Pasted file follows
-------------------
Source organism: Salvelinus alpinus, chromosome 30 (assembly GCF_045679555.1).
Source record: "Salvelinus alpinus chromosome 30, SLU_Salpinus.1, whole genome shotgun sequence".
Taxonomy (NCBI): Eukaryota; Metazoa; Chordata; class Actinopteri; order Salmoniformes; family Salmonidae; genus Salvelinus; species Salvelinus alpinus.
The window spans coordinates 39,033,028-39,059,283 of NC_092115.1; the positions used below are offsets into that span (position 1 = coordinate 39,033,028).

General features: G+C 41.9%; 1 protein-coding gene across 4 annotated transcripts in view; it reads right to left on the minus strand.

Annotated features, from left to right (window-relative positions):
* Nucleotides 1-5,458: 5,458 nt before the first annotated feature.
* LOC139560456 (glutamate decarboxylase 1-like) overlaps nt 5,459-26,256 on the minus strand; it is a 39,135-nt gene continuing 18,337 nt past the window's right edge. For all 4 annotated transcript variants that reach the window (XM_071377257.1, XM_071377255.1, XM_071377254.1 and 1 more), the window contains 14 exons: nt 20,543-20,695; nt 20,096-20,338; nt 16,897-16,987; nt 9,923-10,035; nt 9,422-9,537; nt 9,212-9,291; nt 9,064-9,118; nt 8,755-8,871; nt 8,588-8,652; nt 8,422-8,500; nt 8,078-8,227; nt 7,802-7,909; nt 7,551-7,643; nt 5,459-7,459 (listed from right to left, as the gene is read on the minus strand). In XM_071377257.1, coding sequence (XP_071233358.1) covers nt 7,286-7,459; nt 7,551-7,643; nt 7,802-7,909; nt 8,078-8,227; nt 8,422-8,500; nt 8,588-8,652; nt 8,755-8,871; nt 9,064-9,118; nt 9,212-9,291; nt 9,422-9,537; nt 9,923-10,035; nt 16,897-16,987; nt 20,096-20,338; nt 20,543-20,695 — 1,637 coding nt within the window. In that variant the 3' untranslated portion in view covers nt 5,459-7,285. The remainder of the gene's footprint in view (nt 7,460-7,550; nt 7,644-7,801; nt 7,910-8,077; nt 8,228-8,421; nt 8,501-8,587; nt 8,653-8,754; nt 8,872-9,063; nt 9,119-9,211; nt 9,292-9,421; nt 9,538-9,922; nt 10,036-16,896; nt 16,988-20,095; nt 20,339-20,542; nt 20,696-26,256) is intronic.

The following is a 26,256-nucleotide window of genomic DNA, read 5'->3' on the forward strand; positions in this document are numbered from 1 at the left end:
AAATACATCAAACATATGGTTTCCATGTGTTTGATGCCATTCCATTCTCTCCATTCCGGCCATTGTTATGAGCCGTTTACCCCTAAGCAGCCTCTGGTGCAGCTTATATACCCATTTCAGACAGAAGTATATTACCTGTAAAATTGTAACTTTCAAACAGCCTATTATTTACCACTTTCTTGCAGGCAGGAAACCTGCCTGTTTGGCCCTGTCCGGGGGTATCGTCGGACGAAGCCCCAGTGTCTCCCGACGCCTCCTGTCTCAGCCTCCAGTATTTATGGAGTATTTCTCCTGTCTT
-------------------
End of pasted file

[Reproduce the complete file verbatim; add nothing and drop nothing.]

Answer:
Source organism: Salvelinus alpinus, chromosome 30 (assembly GCF_045679555.1).
Source record: "Salvelinus alpinus chromosome 30, SLU_Salpinus.1, whole genome shotgun sequence".
Taxonomy (NCBI): Eukaryota; Metazoa; Chordata; class Actinopteri; order Salmoniformes; family Salmonidae; genus Salvelinus; species Salvelinus alpinus.
The window spans coordinates 39,033,028-39,059,283 of NC_092115.1; the positions used below are offsets into that span (position 1 = coordinate 39,033,028).

General features: G+C 41.9%; 1 protein-coding gene across 4 annotated transcripts in view; it reads right to left on the minus strand.

Annotated features, from left to right (window-relative positions):
* Nucleotides 1-5,458: 5,458 nt before the first annotated feature.
* LOC139560456 (glutamate decarboxylase 1-like) overlaps nt 5,459-26,256 on the minus strand; it is a 39,135-nt gene continuing 18,337 nt past the window's right edge. For all 4 annotated transcript variants that reach the window (XM_071377257.1, XM_071377255.1, XM_071377254.1 and 1 more), the window contains 14 exons: nt 20,543-20,695; nt 20,096-20,338; nt 16,897-16,987; nt 9,923-10,035; nt 9,422-9,537; nt 9,212-9,291; nt 9,064-9,118; nt 8,755-8,871; nt 8,588-8,652; nt 8,422-8,500; nt 8,078-8,227; nt 7,802-7,909; nt 7,551-7,643; nt 5,459-7,459 (listed from right to left, as the gene is read on the minus strand). In XM_071377257.1, coding sequence (XP_071233358.1) covers nt 7,286-7,459; nt 7,551-7,643; nt 7,802-7,909; nt 8,078-8,227; nt 8,422-8,500; nt 8,588-8,652; nt 8,755-8,871; nt 9,064-9,118; nt 9,212-9,291; nt 9,422-9,537; nt 9,923-10,035; nt 16,897-16,987; nt 20,096-20,338; nt 20,543-20,695 — 1,637 coding nt within the window. In that variant the 3' untranslated portion in view covers nt 5,459-7,285. The remainder of the gene's footprint in view (nt 7,460-7,550; nt 7,644-7,801; nt 7,910-8,077; nt 8,228-8,421; nt 8,501-8,587; nt 8,653-8,754; nt 8,872-9,063; nt 9,119-9,211; nt 9,292-9,421; nt 9,538-9,922; nt 10,036-16,896; nt 16,988-20,095; nt 20,339-20,542; nt 20,696-26,256) is intronic.

The following is a 26,256-nucleotide window of genomic DNA, read 5'->3' on the forward strand; positions in this document are numbered from 1 at the left end:
AAATACATCAAACATATGGTTTCCATGTGTTTGATGCCATTCCATTCTCTCCATTCCGGCCATTGTTATGAGCCGTTTACCCCTAAGCAGCCTCTGGTGCAGCTTATATACCCATTTCAGACAGAAGTATATTACCTGTAAAATTGTAACTTTCAAACAGCCTATTATTTACCACTTTCTTGCAGGCAGGAAACCTGCCTGTTTGGCCCTGTCCGGGGGTATCGTCGGACGAAGCCCCAGTGTCTCCCGACGCCTCCTGTCTCAGCCTCCAGTATTTATGGAGTATTTCTCCTGTCTT